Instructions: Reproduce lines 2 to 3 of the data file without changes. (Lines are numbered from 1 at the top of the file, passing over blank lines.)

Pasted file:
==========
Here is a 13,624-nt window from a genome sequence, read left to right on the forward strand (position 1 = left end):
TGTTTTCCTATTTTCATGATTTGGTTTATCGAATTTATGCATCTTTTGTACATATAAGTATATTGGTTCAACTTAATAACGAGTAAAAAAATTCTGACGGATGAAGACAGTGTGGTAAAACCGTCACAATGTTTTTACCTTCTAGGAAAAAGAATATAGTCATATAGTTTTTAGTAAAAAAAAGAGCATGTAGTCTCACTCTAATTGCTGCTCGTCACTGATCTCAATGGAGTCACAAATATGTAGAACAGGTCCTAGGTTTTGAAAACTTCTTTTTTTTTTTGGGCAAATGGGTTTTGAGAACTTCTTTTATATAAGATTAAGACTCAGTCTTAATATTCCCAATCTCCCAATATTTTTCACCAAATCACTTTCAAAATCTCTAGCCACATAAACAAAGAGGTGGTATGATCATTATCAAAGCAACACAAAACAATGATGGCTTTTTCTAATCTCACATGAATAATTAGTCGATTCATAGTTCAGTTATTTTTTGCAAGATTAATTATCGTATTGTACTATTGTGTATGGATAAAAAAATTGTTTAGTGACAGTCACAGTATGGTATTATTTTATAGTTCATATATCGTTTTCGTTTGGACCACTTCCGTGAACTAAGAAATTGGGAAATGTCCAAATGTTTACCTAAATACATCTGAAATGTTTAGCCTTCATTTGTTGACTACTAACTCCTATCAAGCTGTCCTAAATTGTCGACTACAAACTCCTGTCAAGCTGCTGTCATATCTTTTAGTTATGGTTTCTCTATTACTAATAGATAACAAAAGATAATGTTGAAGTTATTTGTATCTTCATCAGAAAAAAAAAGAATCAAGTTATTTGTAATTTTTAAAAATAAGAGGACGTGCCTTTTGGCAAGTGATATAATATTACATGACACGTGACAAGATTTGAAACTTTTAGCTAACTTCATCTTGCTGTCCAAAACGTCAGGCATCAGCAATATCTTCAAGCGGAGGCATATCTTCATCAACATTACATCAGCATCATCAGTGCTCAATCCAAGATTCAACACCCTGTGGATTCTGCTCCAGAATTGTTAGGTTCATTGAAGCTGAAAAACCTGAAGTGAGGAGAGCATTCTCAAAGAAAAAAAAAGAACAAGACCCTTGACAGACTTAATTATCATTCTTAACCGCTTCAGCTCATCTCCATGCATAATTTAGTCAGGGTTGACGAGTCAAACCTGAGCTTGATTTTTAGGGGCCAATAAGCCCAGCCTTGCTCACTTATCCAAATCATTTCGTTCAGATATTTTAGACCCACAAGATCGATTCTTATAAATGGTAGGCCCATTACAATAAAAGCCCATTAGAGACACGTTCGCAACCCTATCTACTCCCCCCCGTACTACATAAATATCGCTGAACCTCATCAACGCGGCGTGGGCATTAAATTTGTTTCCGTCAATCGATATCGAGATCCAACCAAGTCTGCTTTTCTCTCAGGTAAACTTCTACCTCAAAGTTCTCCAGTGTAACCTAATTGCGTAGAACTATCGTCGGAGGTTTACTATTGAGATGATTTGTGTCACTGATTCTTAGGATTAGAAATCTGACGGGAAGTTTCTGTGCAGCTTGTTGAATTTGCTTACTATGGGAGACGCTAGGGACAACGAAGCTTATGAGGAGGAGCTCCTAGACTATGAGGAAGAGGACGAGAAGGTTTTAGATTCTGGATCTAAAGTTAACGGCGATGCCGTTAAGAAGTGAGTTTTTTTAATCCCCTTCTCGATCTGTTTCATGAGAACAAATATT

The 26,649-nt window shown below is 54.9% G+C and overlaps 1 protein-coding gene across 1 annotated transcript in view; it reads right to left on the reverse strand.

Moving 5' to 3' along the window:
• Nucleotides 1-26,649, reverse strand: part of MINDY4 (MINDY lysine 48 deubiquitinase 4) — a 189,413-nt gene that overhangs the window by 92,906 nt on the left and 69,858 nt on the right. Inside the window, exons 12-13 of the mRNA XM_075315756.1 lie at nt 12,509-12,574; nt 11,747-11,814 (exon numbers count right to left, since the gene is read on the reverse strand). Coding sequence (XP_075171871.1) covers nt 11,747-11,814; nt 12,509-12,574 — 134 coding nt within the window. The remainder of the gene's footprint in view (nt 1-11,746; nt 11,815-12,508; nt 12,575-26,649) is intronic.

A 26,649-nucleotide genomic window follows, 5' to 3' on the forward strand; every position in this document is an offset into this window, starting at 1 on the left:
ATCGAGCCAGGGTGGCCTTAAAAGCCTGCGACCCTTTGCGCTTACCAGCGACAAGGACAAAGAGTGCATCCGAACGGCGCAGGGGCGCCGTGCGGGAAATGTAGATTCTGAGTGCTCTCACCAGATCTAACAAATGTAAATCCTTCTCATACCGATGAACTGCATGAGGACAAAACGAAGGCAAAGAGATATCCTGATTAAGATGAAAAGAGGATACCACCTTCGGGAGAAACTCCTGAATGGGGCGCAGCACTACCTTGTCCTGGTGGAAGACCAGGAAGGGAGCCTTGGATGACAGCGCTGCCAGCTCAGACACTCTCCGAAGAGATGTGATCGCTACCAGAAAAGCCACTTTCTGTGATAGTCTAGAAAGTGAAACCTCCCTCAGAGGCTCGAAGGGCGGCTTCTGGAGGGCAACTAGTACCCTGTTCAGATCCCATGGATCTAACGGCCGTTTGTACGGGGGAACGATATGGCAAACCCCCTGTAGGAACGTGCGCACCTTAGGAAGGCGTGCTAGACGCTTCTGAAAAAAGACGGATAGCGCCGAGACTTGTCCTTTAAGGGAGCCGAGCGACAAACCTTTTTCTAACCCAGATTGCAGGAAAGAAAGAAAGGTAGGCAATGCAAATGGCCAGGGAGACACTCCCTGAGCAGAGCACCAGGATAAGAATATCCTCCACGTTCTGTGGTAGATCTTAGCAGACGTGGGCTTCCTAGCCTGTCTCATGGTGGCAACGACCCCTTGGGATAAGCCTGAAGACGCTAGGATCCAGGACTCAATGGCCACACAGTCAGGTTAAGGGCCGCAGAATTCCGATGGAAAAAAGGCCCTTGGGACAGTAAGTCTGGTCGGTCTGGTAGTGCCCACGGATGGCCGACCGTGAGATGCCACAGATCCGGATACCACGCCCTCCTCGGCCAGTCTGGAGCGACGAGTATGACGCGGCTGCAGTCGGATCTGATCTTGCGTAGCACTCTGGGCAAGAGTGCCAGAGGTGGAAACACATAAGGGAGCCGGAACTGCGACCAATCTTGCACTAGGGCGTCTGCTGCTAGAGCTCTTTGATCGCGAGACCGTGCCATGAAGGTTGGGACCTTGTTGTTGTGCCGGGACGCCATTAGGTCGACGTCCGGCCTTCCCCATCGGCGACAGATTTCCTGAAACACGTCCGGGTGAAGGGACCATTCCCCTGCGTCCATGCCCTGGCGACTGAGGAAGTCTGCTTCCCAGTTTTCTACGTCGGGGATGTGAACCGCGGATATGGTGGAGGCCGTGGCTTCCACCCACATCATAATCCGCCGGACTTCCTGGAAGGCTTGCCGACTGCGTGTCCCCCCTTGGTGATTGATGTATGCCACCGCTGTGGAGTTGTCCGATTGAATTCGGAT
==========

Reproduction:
TGTTTTCCTATTTTCATGATTTGGTTTATCGAATTTATGCATCTTTTGTACATATAAGTATATTGGTTCAACTTAATAACGAGTAAAAAAATTCTGACGGATGAAGACAGTGTGGTAAAACCGTCACAATGTTTTTACCTTCTAGGAAAAAGAATATAGTCATATAGTTTTTAGTAAAAAAAAGAGCATGTAGTCTCACTCTAATTGCTGCTCGTCACTGATCTCAATGGAGTCACAAATATGTAGAACAGGTCCTAGGTTTTGAAAACTTCTTTTTTTTTTTGGGCAAATGGGTTTTGAGAACTTCTTTTATATAAGATTAAGACTCAGTCTTAATATTCCCAATCTCCCAATATTTTTCACCAAATCACTTTCAAAATCTCTAGCCACATAAACAAAGAGGTGGTATGATCATTATCAAAGCAACACAAAACAATGATGGCTTTTTCTAATCTCACATGAATAATTAGTCGATTCATAGTTCAGTTATTTTTTGCAAGATTAATTATCGTATTGTACTATTGTGTATGGATAAAAAAATTGTTTAGTGACAGTCACAGTATGGTATTATTTTATAGTTCATATATCGTTTTCGTTTGGACCACTTCCGTGAACTAAGAAATTGGGAAATGTCCAAATGTTTACCTAAATACATCTGAAATGTTTAGCCTTCATTTGTTGACTACTAACTCCTATCAAGCTGTCCTAAATTGTCGACTACAAACTCCTGTCAAGCTGCTGTCATATCTTTTAGTTATGGTTTCTCTATTACTAATAGATAACAAAAGATAATGTTGAAGTTATTTGTATCTTCATCAGAAAAAAAAAGAATCAAGTTATTTGTAATTTTTAAAAATAAGAGGACGTGCCTTTTGGCAAGTGATATAATATTACATGACACGTGACAAGATTTGAAACTTTTAGCTAACTTCATCTTGCTGTCCAAAACGTCAGGCATCAGCAATATCTTCAAGCGGAGGCATATCTTCATCAACATTACATCAGCATCATCAGTGCTCAATCCAAGATTCAACACCCTGTGGATTCTGCTCCAGAATTGTTAGGTTCATTGAAGCTGAAAAACCTGAAGTGAGGAGAGCATTCTCAAAGAAAAAAAAAGAACAAGACCCTTGACAGACTTAATTATCATTCTTAACCGCTTCAGCTCATCTCCATGCATAATTTAGTCAGGGTTGACGAGTCAAACCTGAGCTTGATTTTTAGGGGCCAATAAGCCCAGCCTTGCTCACTTATCCAAATCATTTCGTTCAGATATTTTAGACCCACAAGATCGATTCTTATAAATGGTAGGCCCATTACAATAAAAGCCCATTAGAGACACGTTCGCAACCCTATCTACTCCCCCCCGTACTACATAAATATCGCTGAACCTCATCAACGCGGCGTGGGCATTAAATTTGTTTCCGTCAATCGATATCGAGATCCAACCAAGTCTGCTTTTCTCTCAGGTAAACTTCTACCTCAAAGTTCTCCAGTGTAACCTAATTGCGTAGAACTATCGTCGGAGGTTTACTATTGAGATGATTTGTGTCACTGATTCTTAGGATTAGAAATCTGACGGGAAGTTTCTGTGCAGCTTGTTGAATTTGCTTACTATGGGAGACGCTAGGGACAACGAAGCTTATGAGGAGGAGCTCCTAGACTATGAGGAAGAGGACGAGAAGGTTTTAGATTCTGGATCTAAAGTTAACGGCGATGCCGTTAAGAAGTGAGTTTTTTTAATCCCCTTCTCGATCTGTTTCATGAGAACAAATATT

The 26,649-nt window shown below is 54.9% G+C and overlaps 1 protein-coding gene across 1 annotated transcript in view; it reads right to left on the reverse strand.